Monday, September 21, 2009
Wall Street Journal, Estate Tax Faces Its Own Life-and-Death Struggle, by Jonathan Weisman:
President Barack Obama and congressional Democrats are united behind an effort to block a scheduled year-end repeal of the estate tax. But prospects are blurred by divisions between the House and Senate over the contours of a restored tax, as well as Capitol Hill's focus on health care. ...
President George W. Bush's 10-year, $1.35 trillion across-the-board tax cut, passed in 2001, included a slow-but-steady reduction of the levy on heirs that critics branded "the death tax." Under the law, the value of an inheritance shielded from taxation increased from $1 million to $3.5 million in 2009. The tax rate on inheritances larger than that slowly decreased from 55% to 45%. Then, in 2010, the entire estate levy was to disappear.
But it is scheduled to come back in full, pre-Bush force in 2011 -- a 55% rate on the portion of estates over $1 million -- when the entire 2001 tax cut expires. ... Democrats say they do want to keep the Bush tax cuts in place for middle- and lower-income families. But they want to let the cuts expire for upper-income households and for large inheritances. Mr. Obama has proposed permanently locking in the estate tax at the current 45% rate with a $3.5 million exclusion. Politically, if Democrats can maintain the status quo rather than let the tax disappear next year, they can avoid being portrayed as raising taxes when the levy reverts to its pre-Bush level in 2011.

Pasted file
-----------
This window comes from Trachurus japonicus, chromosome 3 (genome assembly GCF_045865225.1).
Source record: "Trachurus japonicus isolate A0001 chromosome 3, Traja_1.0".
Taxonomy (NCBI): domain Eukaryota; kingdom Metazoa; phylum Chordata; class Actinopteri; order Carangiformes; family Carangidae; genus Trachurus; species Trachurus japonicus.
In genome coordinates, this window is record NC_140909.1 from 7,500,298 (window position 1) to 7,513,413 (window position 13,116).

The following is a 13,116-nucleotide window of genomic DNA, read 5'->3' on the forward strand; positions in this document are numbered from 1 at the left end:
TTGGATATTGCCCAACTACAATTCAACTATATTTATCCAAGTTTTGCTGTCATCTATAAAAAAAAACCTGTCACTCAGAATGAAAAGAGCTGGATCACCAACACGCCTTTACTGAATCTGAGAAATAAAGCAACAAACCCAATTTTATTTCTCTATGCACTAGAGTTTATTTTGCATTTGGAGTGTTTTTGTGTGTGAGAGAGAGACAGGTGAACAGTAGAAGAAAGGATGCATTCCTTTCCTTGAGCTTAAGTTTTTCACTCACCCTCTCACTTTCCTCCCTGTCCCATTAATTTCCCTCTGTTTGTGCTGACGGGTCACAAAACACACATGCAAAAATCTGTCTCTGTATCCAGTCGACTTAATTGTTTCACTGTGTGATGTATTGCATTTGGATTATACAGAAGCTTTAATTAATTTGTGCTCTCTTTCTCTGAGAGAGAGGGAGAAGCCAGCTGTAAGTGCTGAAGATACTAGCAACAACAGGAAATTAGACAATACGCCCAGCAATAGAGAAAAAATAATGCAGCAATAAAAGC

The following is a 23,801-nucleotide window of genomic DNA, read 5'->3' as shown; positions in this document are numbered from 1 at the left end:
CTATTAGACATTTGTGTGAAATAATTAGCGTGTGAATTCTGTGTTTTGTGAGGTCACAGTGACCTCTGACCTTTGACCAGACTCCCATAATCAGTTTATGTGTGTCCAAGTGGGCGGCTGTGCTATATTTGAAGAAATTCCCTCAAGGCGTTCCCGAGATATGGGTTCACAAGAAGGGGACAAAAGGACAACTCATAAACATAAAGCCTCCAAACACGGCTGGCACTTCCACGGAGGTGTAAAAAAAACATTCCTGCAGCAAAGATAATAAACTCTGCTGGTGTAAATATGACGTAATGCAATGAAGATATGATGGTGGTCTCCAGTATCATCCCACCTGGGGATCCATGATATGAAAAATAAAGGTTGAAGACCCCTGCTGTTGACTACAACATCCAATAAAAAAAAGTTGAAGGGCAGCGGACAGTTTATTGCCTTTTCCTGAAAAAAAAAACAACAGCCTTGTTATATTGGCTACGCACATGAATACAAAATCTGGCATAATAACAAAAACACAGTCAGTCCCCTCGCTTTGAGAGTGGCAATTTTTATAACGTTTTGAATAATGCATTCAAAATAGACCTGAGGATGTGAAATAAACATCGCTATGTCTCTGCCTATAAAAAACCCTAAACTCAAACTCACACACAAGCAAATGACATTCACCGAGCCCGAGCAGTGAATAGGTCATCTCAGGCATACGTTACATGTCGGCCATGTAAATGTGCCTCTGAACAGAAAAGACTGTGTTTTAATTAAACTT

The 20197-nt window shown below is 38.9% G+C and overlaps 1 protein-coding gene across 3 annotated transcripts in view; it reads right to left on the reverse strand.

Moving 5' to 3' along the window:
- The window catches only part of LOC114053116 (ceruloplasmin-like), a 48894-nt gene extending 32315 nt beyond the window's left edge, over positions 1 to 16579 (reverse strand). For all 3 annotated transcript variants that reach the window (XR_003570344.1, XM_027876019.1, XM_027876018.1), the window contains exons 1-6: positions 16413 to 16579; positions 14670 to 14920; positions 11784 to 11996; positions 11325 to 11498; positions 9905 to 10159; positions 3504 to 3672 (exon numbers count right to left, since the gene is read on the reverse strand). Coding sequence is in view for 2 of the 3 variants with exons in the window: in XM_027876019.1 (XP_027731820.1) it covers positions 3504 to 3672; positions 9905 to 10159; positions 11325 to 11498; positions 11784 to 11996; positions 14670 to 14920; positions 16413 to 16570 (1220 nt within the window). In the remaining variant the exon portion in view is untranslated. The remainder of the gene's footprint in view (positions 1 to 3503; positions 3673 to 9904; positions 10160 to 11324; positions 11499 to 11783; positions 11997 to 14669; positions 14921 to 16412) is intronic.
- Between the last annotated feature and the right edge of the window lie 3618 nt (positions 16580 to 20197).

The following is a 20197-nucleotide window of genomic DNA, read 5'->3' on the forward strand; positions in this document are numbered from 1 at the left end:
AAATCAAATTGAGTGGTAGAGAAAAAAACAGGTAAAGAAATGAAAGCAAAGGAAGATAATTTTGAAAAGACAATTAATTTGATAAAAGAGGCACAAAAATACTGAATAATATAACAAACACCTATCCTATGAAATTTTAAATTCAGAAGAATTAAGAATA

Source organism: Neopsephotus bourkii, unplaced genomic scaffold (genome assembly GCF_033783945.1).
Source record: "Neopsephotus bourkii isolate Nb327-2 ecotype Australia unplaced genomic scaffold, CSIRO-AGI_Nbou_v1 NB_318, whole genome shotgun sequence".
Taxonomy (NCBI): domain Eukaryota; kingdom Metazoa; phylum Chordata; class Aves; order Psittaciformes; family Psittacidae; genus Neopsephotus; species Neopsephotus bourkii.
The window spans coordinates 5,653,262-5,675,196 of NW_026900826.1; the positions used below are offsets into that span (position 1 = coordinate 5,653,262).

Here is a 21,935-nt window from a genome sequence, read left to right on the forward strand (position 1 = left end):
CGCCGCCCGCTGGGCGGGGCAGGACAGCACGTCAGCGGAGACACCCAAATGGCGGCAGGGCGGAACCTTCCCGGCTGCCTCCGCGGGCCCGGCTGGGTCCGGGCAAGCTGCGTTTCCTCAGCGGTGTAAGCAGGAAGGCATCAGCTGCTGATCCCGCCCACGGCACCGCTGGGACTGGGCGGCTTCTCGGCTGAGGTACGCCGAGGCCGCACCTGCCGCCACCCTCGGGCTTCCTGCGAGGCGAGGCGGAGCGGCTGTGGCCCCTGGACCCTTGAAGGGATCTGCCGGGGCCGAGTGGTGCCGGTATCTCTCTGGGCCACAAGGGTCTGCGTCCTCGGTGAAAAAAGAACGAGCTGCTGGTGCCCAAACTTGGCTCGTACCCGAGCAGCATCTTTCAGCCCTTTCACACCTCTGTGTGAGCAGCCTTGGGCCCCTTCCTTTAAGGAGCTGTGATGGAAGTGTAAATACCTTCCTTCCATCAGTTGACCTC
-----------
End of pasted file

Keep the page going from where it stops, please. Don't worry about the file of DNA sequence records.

Officially, Republicans in Congress would like to see it disappear on schedule. ... But very few believe that is possible. Republican leaders worry that liberal Democrats would accept a one-year repeal, then block any action in 2010 to ensure the tax returns in 2011, at 55%. That has put Republicans in the mood to compromise as well. ...
Senate Finance Chairman Max Baucus (D, Mont.) and House Ways and Means Chairman Charles B. Rangel (D, N.Y.). Mr. Rangel agrees with the president that the 2009 estate tax -- a $3.5 million inheritance-tax exclusion and 45% rate -- should be locked in permanently. In March, Mr. Baucus proposed the same policy, though he added a provision indexing the exclusion to inflation. That plan is likely to pass the House handily.
But the Senate is more complicated. Senate Republican Whip Jon Kyl of Arizona has proposed a $5 million exemption, with a 35% tax rate, and he has teamed with moderate Democrat Blanche Lincoln of Arkansas, who is up for re-election in a state where opposition to the estate tax is solid.